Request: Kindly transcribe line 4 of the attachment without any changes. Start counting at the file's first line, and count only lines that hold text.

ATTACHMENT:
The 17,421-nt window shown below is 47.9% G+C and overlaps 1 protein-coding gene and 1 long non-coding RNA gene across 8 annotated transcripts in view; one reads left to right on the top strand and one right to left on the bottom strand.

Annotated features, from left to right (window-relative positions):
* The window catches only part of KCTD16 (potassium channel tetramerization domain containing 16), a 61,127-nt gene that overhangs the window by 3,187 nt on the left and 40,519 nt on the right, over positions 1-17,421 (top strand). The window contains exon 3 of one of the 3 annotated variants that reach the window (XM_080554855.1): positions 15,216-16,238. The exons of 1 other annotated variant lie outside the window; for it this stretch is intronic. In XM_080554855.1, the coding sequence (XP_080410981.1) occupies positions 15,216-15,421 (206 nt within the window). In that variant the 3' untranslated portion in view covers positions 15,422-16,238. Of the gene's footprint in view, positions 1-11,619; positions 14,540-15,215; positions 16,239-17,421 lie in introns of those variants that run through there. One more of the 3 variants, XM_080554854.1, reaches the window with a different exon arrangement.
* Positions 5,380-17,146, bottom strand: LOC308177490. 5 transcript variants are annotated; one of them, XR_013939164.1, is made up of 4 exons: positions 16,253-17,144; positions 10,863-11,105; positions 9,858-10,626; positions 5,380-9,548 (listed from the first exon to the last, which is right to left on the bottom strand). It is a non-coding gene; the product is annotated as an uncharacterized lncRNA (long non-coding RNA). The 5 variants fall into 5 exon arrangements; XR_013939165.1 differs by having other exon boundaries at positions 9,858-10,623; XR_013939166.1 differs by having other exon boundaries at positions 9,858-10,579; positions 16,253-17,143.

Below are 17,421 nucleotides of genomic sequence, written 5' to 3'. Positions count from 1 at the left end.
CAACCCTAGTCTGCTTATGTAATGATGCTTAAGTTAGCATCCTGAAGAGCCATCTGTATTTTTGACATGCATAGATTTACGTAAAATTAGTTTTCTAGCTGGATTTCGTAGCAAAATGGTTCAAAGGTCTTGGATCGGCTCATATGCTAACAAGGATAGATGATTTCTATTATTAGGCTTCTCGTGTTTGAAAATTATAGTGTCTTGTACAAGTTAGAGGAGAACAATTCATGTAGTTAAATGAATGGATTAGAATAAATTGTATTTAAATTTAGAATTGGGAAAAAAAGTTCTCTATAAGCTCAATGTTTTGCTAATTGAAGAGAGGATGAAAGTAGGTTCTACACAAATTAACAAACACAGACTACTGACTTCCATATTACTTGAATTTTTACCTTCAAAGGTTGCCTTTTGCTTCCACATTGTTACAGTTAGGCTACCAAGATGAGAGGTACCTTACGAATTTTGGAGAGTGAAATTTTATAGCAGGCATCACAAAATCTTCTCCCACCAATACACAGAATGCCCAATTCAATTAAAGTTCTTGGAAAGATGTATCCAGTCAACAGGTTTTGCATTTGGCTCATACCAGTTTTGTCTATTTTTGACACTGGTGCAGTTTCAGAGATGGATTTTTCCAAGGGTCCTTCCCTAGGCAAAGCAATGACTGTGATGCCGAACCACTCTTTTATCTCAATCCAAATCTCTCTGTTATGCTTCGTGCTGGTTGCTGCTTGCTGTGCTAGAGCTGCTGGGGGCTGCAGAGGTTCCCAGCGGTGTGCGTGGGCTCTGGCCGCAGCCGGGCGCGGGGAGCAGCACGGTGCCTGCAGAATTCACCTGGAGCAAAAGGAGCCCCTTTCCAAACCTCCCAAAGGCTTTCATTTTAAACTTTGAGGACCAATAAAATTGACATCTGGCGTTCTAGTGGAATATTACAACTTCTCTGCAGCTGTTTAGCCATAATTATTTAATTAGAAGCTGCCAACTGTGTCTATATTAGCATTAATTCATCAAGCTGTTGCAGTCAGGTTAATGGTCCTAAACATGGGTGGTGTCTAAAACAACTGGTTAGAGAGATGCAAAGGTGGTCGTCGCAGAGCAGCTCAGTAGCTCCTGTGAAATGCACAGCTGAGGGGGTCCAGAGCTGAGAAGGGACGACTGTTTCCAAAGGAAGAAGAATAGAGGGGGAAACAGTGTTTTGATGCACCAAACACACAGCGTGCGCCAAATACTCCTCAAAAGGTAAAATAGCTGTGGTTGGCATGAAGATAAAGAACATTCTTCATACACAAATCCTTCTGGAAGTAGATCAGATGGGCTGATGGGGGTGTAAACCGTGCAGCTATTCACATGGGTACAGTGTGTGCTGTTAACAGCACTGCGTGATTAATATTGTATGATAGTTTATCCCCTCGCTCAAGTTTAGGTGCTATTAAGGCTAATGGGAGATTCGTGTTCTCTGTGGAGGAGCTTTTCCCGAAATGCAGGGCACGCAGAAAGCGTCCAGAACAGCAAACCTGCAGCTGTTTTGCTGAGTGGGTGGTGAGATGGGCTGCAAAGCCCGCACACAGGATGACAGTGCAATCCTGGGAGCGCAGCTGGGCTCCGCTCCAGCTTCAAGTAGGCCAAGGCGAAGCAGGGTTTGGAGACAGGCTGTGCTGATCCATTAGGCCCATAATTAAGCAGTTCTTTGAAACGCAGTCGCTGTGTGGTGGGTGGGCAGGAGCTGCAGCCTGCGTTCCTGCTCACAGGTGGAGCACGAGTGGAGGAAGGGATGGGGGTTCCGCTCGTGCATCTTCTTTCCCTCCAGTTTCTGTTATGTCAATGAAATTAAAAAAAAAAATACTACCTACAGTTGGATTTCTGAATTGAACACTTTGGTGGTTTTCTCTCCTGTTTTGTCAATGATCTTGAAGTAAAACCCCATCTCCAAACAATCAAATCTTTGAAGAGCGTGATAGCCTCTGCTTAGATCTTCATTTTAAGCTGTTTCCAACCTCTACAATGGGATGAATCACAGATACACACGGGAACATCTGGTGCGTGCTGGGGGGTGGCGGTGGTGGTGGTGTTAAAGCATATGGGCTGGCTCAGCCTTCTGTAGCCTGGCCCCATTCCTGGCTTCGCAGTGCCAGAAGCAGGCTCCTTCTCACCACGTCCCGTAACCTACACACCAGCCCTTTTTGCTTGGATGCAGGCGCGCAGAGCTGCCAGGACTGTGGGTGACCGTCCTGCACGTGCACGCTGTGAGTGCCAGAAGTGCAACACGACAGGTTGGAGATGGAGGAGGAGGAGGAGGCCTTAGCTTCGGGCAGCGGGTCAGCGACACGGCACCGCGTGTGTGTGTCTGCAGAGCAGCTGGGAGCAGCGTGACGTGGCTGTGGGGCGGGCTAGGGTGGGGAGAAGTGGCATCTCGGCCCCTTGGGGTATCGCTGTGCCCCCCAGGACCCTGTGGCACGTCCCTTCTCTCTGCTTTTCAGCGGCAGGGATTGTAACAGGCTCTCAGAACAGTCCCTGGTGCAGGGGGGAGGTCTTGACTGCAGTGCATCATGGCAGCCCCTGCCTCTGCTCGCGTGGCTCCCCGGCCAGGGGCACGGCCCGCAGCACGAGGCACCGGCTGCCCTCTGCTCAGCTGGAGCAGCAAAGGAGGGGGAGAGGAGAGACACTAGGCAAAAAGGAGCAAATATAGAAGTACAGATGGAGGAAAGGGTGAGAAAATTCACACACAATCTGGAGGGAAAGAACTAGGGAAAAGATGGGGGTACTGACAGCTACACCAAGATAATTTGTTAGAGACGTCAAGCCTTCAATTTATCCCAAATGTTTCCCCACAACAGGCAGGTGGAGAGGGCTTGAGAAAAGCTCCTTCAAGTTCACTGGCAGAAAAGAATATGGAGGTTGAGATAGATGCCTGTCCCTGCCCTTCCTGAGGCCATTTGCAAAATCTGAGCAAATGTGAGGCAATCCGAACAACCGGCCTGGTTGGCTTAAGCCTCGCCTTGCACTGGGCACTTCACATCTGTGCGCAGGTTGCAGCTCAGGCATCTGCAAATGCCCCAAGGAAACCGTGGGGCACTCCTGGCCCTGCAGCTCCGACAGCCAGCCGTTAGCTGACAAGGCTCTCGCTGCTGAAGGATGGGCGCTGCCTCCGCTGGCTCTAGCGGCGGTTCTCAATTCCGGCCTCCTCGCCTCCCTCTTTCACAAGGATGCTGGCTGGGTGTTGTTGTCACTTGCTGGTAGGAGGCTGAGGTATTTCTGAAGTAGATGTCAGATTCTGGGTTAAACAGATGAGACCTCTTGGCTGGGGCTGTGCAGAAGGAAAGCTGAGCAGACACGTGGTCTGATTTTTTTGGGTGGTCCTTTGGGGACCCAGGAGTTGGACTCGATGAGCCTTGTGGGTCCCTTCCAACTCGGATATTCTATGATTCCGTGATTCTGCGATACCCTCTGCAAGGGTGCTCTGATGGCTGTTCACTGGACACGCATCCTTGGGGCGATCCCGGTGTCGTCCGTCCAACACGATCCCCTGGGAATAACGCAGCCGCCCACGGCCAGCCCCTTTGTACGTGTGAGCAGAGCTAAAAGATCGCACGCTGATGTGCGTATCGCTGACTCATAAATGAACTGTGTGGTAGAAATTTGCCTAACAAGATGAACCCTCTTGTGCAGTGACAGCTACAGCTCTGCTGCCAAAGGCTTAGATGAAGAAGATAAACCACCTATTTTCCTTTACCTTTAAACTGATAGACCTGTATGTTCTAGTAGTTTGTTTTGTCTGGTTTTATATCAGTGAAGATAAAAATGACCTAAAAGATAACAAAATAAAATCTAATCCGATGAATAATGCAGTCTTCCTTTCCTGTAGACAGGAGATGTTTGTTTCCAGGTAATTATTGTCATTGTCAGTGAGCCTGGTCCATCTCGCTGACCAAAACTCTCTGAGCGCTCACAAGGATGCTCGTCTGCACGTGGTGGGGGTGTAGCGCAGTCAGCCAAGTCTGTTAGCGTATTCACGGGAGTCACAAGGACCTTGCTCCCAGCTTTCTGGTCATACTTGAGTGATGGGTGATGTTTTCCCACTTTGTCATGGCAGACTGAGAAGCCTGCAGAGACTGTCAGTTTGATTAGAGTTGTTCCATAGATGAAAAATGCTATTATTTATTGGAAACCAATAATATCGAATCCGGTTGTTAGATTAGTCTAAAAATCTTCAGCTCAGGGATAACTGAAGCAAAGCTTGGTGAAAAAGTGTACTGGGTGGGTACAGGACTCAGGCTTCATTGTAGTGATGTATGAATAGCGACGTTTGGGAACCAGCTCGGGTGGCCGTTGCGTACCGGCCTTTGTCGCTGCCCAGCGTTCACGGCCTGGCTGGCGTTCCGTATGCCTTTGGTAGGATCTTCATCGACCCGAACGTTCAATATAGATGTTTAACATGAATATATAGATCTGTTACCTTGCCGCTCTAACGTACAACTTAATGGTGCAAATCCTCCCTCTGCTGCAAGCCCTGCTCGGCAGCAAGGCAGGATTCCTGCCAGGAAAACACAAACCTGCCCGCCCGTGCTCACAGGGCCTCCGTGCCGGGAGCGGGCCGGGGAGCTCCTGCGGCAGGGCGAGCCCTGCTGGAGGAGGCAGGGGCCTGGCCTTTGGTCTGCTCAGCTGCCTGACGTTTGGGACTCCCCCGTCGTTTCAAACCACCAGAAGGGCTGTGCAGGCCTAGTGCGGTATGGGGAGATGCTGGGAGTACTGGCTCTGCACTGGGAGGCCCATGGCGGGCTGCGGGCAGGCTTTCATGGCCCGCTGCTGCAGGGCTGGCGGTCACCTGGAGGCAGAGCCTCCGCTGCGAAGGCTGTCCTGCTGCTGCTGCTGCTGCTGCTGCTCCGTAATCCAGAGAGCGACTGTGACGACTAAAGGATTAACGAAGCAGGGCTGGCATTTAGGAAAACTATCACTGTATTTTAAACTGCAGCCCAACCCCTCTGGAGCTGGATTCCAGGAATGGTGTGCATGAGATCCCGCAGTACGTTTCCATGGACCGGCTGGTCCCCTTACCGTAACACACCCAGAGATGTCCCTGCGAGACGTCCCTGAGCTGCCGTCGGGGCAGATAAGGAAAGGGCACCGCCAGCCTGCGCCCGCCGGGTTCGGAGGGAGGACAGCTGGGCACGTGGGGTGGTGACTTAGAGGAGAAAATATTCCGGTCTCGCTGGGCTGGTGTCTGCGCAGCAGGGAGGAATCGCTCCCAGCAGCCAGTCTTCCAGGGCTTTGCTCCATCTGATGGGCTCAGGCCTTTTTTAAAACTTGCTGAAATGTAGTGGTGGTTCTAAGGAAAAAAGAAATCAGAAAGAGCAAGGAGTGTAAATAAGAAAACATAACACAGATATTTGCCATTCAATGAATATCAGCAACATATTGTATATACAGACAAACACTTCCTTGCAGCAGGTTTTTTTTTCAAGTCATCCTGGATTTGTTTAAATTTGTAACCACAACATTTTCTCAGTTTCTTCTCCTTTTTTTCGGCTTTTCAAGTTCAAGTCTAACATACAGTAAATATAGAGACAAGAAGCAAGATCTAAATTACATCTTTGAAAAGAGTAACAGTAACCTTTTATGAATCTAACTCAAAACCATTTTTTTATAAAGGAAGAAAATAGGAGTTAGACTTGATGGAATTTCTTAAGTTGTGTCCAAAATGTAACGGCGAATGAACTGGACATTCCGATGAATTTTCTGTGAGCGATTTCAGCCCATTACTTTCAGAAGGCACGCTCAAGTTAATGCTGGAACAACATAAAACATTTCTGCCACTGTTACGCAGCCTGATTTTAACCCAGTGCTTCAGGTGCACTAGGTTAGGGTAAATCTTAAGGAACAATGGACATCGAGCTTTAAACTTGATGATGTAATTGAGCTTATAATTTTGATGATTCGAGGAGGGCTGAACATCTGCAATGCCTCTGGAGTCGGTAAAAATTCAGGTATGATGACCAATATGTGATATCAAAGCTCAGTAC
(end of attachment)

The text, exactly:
* Positions 5,380-17,146, bottom strand: LOC308177490. 5 transcript variants are annotated; one of them, XR_013939164.1, is made up of 4 exons: positions 16,253-17,144; positions 10,863-11,105; positions 9,858-10,626; positions 5,380-9,548 (listed from the first exon to the last, which is right to left on the bottom strand). It is a non-coding gene; the product is annotated as an uncharacterized lncRNA (long non-coding RNA). The 5 variants fall into 5 exon arrangements; XR_013939165.1 differs by having other exon boundaries at positions 9,858-10,623; XR_013939166.1 differs by having other exon boundaries at positions 9,858-10,579; positions 16,253-17,143.